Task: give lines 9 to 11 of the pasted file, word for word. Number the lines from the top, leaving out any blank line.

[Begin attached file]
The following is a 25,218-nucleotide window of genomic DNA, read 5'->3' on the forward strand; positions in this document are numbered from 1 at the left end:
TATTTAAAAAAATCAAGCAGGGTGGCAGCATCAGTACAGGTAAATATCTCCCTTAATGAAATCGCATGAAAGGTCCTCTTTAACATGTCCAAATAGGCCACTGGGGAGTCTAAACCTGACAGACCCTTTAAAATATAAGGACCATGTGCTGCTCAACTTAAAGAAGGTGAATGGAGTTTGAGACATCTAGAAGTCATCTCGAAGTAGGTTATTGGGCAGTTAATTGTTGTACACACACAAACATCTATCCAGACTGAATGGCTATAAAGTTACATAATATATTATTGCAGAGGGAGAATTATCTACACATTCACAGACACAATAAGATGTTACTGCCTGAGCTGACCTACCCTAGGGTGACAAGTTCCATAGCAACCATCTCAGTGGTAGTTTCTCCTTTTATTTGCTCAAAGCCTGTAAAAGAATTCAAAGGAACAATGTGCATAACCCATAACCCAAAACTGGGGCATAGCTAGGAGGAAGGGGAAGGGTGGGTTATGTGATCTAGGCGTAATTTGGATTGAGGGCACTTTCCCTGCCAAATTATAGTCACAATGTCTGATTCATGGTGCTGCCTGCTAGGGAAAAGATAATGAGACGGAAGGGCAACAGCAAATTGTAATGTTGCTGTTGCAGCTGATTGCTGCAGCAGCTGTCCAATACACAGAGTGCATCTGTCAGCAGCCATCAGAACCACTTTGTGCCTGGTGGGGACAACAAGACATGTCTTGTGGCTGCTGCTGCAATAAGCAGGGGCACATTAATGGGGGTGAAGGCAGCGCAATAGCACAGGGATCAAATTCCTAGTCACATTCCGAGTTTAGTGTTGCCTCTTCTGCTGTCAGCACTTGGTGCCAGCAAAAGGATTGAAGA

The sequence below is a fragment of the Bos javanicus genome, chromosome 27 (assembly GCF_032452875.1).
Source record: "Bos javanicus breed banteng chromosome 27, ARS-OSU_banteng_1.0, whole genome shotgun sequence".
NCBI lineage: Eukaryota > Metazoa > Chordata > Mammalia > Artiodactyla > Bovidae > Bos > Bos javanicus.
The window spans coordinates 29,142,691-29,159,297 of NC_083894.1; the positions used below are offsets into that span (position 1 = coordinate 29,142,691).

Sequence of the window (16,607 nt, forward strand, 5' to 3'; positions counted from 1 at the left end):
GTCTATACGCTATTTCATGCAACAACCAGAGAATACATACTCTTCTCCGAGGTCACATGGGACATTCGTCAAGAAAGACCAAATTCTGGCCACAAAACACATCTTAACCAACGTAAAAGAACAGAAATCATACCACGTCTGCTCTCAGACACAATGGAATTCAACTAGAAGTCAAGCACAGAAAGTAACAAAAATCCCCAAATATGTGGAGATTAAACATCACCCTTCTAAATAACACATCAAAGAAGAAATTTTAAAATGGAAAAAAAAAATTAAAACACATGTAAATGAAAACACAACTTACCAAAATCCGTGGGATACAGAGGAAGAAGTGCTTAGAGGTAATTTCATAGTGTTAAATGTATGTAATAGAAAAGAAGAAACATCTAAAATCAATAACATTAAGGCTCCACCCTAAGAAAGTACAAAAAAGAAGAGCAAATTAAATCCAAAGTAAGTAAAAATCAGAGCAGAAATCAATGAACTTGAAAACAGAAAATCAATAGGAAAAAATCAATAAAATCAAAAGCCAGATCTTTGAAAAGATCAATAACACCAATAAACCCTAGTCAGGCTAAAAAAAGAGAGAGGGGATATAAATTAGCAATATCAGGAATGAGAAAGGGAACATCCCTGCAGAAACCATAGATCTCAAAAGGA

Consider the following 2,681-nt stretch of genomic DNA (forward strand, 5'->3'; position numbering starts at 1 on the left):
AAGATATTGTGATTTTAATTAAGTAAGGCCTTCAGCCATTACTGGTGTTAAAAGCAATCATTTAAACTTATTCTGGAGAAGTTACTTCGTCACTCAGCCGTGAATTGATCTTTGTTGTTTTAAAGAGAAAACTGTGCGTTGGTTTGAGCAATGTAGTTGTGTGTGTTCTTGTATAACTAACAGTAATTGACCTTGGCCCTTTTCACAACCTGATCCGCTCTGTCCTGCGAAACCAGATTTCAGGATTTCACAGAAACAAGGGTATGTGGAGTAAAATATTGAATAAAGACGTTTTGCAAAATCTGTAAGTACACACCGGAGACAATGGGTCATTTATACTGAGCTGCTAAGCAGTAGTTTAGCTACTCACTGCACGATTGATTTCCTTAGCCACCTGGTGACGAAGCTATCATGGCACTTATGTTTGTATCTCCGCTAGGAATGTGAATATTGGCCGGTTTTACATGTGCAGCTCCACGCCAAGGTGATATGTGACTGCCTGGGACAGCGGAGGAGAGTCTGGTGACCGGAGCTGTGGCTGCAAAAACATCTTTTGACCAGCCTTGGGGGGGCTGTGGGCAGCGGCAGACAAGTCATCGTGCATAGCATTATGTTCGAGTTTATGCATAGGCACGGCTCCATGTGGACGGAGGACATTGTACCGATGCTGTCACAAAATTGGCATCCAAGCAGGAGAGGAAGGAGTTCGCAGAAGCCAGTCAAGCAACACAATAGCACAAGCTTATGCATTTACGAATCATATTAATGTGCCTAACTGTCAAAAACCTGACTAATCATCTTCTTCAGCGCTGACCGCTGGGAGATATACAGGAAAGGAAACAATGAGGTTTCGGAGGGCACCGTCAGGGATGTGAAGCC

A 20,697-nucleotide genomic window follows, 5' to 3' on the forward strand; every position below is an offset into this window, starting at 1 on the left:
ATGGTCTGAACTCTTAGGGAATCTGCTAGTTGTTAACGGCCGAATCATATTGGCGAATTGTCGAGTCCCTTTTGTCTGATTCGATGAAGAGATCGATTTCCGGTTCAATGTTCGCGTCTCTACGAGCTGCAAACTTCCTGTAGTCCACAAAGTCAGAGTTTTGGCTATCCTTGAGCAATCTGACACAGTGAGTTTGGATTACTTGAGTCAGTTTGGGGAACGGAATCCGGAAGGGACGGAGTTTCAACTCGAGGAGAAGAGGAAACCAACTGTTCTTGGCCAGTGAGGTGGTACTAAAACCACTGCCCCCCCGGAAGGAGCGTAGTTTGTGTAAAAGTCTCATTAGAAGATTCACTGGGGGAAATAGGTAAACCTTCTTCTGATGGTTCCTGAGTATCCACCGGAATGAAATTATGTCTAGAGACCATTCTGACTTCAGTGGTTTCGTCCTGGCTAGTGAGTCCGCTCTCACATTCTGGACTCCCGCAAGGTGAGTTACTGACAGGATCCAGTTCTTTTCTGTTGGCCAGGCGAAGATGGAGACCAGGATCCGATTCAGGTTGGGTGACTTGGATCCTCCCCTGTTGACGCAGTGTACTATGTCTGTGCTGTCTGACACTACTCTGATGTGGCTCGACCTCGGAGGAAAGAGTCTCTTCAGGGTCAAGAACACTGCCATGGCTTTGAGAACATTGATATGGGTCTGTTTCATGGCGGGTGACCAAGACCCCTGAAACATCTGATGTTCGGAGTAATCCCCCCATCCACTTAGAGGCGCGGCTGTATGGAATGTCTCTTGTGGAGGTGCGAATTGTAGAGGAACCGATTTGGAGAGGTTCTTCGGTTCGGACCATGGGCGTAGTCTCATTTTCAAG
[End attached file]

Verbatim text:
Consider the following 2,681-nt stretch of genomic DNA (forward strand, 5'->3'; position numbering starts at 1 on the left):
AAGATATTGTGATTTTAATTAAGTAAGGCCTTCAGCCATTACTGGTGTTAAAAGCAATCATTTAAACTTATTCTGGAGAAGTTACTTCGTCACTCAGCCGTGAATTGATCTTTGTTGTTTTAAAGAGAAAACTGTGCGTTGGTTTGAGCAATGTAGTTGTGTGTGTTCTTGTATAACTAACAGTAATTGACCTTGGCCCTTTTCACAACCTGATCCGCTCTGTCCTGCGAAACCAGATTTCAGGATTTCACAGAAACAAGGGTATGTGGAGTAAAATATTGAATAAAGACGTTTTGCAAAATCTGTAAGTACACACCGGAGACAATGGGTCATTTATACTGAGCTGCTAAGCAGTAGTTTAGCTACTCACTGCACGATTGATTTCCTTAGCCACCTGGTGACGAAGCTATCATGGCACTTATGTTTGTATCTCCGCTAGGAATGTGAATATTGGCCGGTTTTACATGTGCAGCTCCACGCCAAGGTGATATGTGACTGCCTGGGACAGCGGAGGAGAGTCTGGTGACCGGAGCTGTGGCTGCAAAAACATCTTTTGACCAGCCTTGGGGGGGCTGTGGGCAGCGGCAGACAAGTCATCGTGCATAGCATTATGTTCGAGTTTATGCATAGGCACGGCTCCATGTGGACGGAGGACATTGTACCGATGCTGTCACAAAATTGGCATCCAAGCAGGAGAGGAAGGAGTTCGCAGAAGCCAGTCAAGCAACACAATAGCACAAGCTTATGCATTTACGAATCATATTAATGTGCCTAACTGTCAAAAACCTGACTAATCATCTTCTTCAGCGCTGACCGCTGGGAGATATACAGGAAAGGAAACAATGAGGTTTCGGAGGGCACCGTCAGGGATGTGAAGCC

A 20,697-nucleotide genomic window follows, 5' to 3' on the forward strand; every position below is an offset into this window, starting at 1 on the left: